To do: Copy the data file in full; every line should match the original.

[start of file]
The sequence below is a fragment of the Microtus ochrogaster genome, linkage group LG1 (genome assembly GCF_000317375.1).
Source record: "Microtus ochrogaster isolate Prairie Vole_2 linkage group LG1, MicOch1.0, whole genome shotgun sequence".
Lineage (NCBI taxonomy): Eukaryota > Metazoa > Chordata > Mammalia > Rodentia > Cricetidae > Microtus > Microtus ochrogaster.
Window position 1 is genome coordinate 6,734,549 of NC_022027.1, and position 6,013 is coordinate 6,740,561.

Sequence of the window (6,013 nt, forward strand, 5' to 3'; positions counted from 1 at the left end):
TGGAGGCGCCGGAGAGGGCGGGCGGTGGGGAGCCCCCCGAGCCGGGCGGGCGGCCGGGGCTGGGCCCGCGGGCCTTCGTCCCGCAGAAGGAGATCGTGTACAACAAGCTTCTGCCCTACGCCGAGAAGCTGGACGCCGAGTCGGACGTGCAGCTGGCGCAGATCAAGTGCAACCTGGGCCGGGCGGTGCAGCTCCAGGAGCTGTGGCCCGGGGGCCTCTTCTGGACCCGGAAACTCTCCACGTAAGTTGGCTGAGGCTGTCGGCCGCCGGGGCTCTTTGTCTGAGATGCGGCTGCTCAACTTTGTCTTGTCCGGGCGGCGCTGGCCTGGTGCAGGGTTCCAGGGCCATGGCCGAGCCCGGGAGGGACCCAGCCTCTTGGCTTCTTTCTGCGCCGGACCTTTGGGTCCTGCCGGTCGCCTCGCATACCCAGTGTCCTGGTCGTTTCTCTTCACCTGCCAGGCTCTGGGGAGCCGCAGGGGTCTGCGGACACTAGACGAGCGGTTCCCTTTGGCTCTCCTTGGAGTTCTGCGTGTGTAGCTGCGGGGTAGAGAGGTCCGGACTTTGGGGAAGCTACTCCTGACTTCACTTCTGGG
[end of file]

The sequence below is a fragment of the Microtus ochrogaster genome, linkage group LG1 (genome assembly GCF_000317375.1).
Source record: "Microtus ochrogaster isolate Prairie Vole_2 linkage group LG1, MicOch1.0, whole genome shotgun sequence".
Lineage (NCBI taxonomy): Eukaryota > Metazoa > Chordata > Mammalia > Rodentia > Cricetidae > Microtus > Microtus ochrogaster.
Window position 1 is genome coordinate 6,734,549 of NC_022027.1, and position 6,013 is coordinate 6,740,561.

Sequence of the window (6,013 nt, forward strand, 5' to 3'; positions counted from 1 at the left end):
TGGAGGCGCCGGAGAGGGCGGGCGGTGGGGAGCCCCCCGAGCCGGGCGGGCGGCCGGGGCTGGGCCCGCGGGCCTTCGTCCCGCAGAAGGAGATCGTGTACAACAAGCTTCTGCCCTACGCCGAGAAGCTGGACGCCGAGTCGGACGTGCAGCTGGCGCAGATCAAGTGCAACCTGGGCCGGGCGGTGCAGCTCCAGGAGCTGTGGCCCGGGGGCCTCTTCTGGACCCGGAAACTCTCCACGTAAGTTGGCTGAGGCTGTCGGCCGCCGGGGCTCTTTGTCTGAGATGCGGCTGCTCAACTTTGTCTTGTCCGGGCGGCGCTGGCCTGGTGCAGGGTTCCAGGGCCATGGCCGAGCCCGGGAGGGACCCAGCCTCTTGGCTTCTTTCTGCGCCGGACCTTTGGGTCCTGCCGGTCGCCTCGCATACCCAGTGTCCTGGTCGTTTCTCTTCACCTGCCAGGCTCTGGGGAGCCGCAGGGGTCTGCGGACACTAGACGAGCGGTTCCCTTTGGCTCTCCTTGGAGTTCTGCGTGTGTAGCTGCGGGGTAGAGAGGTCCGGACTTTGGGGAAGCTACTCCTGACTTCACTTCTGGG